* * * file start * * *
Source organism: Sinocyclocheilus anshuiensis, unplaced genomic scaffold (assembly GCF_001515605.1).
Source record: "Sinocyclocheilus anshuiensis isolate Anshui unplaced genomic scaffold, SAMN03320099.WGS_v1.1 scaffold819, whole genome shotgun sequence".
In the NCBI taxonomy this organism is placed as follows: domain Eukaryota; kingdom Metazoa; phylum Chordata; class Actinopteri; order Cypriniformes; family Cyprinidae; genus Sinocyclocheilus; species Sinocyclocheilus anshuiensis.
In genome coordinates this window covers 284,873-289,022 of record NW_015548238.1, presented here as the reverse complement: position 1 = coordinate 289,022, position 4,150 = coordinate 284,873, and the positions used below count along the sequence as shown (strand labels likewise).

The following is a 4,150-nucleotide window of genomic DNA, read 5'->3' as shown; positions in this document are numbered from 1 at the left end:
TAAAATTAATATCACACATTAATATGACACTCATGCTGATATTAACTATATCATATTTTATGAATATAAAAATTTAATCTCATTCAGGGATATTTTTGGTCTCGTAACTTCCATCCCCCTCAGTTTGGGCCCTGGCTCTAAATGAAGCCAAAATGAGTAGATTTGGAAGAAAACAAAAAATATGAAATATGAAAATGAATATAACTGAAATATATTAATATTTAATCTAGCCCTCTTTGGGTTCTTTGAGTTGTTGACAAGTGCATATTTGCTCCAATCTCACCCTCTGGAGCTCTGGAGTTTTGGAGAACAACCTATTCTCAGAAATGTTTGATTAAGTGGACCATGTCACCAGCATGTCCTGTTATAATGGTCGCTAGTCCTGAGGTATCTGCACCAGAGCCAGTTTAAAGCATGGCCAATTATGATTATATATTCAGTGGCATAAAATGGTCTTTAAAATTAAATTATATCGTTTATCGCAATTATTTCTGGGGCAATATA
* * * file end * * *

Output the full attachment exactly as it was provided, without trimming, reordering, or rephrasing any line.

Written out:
Source organism: Sinocyclocheilus anshuiensis, unplaced genomic scaffold (assembly GCF_001515605.1).
Source record: "Sinocyclocheilus anshuiensis isolate Anshui unplaced genomic scaffold, SAMN03320099.WGS_v1.1 scaffold819, whole genome shotgun sequence".
In the NCBI taxonomy this organism is placed as follows: domain Eukaryota; kingdom Metazoa; phylum Chordata; class Actinopteri; order Cypriniformes; family Cyprinidae; genus Sinocyclocheilus; species Sinocyclocheilus anshuiensis.
In genome coordinates this window covers 284,873-289,022 of record NW_015548238.1, presented here as the reverse complement: position 1 = coordinate 289,022, position 4,150 = coordinate 284,873, and the positions used below count along the sequence as shown (strand labels likewise).

The following is a 4,150-nucleotide window of genomic DNA, read 5'->3' as shown; positions in this document are numbered from 1 at the left end:
TAAAATTAATATCACACATTAATATGACACTCATGCTGATATTAACTATATCATATTTTATGAATATAAAAATTTAATCTCATTCAGGGATATTTTTGGTCTCGTAACTTCCATCCCCCTCAGTTTGGGCCCTGGCTCTAAATGAAGCCAAAATGAGTAGATTTGGAAGAAAACAAAAAATATGAAATATGAAAATGAATATAACTGAAATATATTAATATTTAATCTAGCCCTCTTTGGGTTCTTTGAGTTGTTGACAAGTGCATATTTGCTCCAATCTCACCCTCTGGAGCTCTGGAGTTTTGGAGAACAACCTATTCTCAGAAATGTTTGATTAAGTGGACCATGTCACCAGCATGTCCTGTTATAATGGTCGCTAGTCCTGAGGTATCTGCACCAGAGCCAGTTTAAAGCATGGCCAATTATGATTATATATTCAGTGGCATAAAATGGTCTTTAAAATTAAATTATATCGTTTATCGCAATTATTTCTGGGGCAATATA